Calm is catching. It’s contagious. It’s confidence-building. Peter, one of the more radical disciples, becomes so confident that he asks Jesus if he can join Him walking on the waves! Jesus agrees and Peter jumps out of the boat!
A few weeks back, one of my staff came to me and said, “Bob, are you mad at me?” I had said something very unintentional the day before, maybe with a tone she wasn’t used to. Several days ago, another said,”Is everything okay? You seem awfully quiet, more serious than usual.” I don’t know about you, but my staff pick up things from me. They are always watching, listening. Especially in challenging times, they watch to see how I react to stress, how I am affected by what’s happening around me.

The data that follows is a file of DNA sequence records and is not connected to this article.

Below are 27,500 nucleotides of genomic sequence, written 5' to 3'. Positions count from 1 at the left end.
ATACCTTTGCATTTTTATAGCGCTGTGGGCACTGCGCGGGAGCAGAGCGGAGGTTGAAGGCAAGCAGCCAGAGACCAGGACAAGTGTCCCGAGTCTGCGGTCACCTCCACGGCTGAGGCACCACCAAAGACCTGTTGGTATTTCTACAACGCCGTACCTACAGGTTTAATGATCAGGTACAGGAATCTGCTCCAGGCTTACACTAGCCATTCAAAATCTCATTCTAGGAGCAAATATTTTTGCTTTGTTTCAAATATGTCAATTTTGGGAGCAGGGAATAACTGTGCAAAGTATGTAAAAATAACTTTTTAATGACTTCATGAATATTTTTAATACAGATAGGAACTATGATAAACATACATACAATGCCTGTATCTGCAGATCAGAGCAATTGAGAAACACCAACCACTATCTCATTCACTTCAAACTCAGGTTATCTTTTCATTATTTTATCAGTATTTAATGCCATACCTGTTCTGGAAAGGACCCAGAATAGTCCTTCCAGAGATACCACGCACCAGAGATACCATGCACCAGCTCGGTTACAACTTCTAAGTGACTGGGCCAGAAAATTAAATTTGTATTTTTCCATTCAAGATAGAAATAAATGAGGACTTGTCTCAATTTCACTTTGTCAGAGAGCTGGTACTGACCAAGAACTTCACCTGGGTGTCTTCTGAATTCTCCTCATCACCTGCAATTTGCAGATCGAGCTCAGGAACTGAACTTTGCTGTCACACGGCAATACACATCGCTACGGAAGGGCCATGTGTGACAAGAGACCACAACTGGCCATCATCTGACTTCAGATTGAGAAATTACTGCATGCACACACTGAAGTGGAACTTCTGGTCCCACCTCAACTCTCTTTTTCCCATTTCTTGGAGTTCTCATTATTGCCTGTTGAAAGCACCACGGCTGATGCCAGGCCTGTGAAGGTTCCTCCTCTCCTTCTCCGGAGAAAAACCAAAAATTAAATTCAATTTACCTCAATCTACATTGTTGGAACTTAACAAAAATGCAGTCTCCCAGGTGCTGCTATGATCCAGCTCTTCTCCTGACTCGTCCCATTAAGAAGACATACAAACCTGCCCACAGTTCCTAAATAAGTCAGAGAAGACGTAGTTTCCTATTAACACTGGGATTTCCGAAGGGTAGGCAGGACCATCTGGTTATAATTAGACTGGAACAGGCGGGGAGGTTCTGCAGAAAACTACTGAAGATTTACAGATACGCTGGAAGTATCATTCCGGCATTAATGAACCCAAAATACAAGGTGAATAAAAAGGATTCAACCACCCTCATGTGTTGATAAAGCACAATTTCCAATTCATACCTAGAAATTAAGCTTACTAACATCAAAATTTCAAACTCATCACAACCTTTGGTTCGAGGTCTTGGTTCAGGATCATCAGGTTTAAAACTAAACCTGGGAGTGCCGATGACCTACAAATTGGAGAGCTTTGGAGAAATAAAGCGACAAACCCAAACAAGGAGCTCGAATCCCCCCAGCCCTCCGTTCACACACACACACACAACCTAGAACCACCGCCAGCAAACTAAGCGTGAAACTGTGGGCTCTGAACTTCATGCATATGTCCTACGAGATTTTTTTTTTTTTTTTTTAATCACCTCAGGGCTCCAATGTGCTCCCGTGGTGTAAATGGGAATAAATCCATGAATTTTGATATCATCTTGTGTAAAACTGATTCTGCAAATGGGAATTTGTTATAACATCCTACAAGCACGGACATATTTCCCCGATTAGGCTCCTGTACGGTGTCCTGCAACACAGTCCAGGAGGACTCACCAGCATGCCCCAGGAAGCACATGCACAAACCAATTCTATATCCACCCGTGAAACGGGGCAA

Last week we talked about values and how leaders communicate them in everything they do and say. Today, this is something more intangible, less objective. My question for today- My tone, my body language, my vibe- do they communicate fear or confidence? Calm or unrest? Jesus exhibited such peace and confidence that it inspired Peter to leap from a perfectly good boat! Take special note that the storm was still raging when Peter jumped!
Will my staff be more likely to act with initiative, serve with caring, think outside of the boat, due to my influence? What vibe do I export? What infection will they catch from me? Fear, uncertainty, distraction, unrest, negativity? Or calm confidence, sure focus, joyful affirmation?
shared in the workplace. 9/16/13.